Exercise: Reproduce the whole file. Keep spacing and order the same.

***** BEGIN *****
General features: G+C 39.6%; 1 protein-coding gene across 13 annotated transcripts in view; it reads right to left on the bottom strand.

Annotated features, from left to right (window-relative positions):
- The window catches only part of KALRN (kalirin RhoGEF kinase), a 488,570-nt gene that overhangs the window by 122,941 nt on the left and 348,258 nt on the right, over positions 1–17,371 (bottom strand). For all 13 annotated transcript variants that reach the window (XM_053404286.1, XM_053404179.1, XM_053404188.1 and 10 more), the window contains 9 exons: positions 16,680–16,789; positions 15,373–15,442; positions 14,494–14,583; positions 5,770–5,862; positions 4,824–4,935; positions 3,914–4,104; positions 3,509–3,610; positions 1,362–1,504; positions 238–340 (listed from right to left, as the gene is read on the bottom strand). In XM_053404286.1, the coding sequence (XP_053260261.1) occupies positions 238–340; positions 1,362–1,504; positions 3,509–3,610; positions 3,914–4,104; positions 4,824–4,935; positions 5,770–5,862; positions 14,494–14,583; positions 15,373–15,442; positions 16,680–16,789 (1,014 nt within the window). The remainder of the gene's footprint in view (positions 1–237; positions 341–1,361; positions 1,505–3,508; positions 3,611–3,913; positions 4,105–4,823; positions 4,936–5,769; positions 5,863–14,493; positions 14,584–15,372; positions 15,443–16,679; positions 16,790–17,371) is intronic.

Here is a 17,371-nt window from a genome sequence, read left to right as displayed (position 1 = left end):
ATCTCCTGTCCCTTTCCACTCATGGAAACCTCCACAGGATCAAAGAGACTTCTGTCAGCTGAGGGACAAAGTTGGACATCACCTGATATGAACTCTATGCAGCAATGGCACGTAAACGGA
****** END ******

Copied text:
General features: G+C 39.6%; 1 protein-coding gene across 13 annotated transcripts in view; it reads right to left on the bottom strand.

Annotated features, from left to right (window-relative positions):
- The window catches only part of KALRN (kalirin RhoGEF kinase), a 488,570-nt gene that overhangs the window by 122,941 nt on the left and 348,258 nt on the right, over positions 1–17,371 (bottom strand). For all 13 annotated transcript variants that reach the window (XM_053404286.1, XM_053404179.1, XM_053404188.1 and 10 more), the window contains 9 exons: positions 16,680–16,789; positions 15,373–15,442; positions 14,494–14,583; positions 5,770–5,862; positions 4,824–4,935; positions 3,914–4,104; positions 3,509–3,610; positions 1,362–1,504; positions 238–340 (listed from right to left, as the gene is read on the bottom strand). In XM_053404286.1, the coding sequence (XP_053260261.1) occupies positions 238–340; positions 1,362–1,504; positions 3,509–3,610; positions 3,914–4,104; positions 4,824–4,935; positions 5,770–5,862; positions 14,494–14,583; positions 15,373–15,442; positions 16,680–16,789 (1,014 nt within the window). The remainder of the gene's footprint in view (positions 1–237; positions 341–1,361; positions 1,505–3,508; positions 3,611–3,913; positions 4,105–4,823; positions 4,936–5,769; positions 5,863–14,493; positions 14,584–15,372; positions 15,443–16,679; positions 16,790–17,371) is intronic.

Here is a 17,371-nt window from a genome sequence, read left to right as displayed (position 1 = left end):
ATCTCCTGTCCCTTTCCACTCATGGAAACCTCCACAGGATCAAAGAGACTTCTGTCAGCTGAGGGACAAAGTTGGACATCACCTGATATGAACTCTATGCAGCAATGGCACGTAAACGGA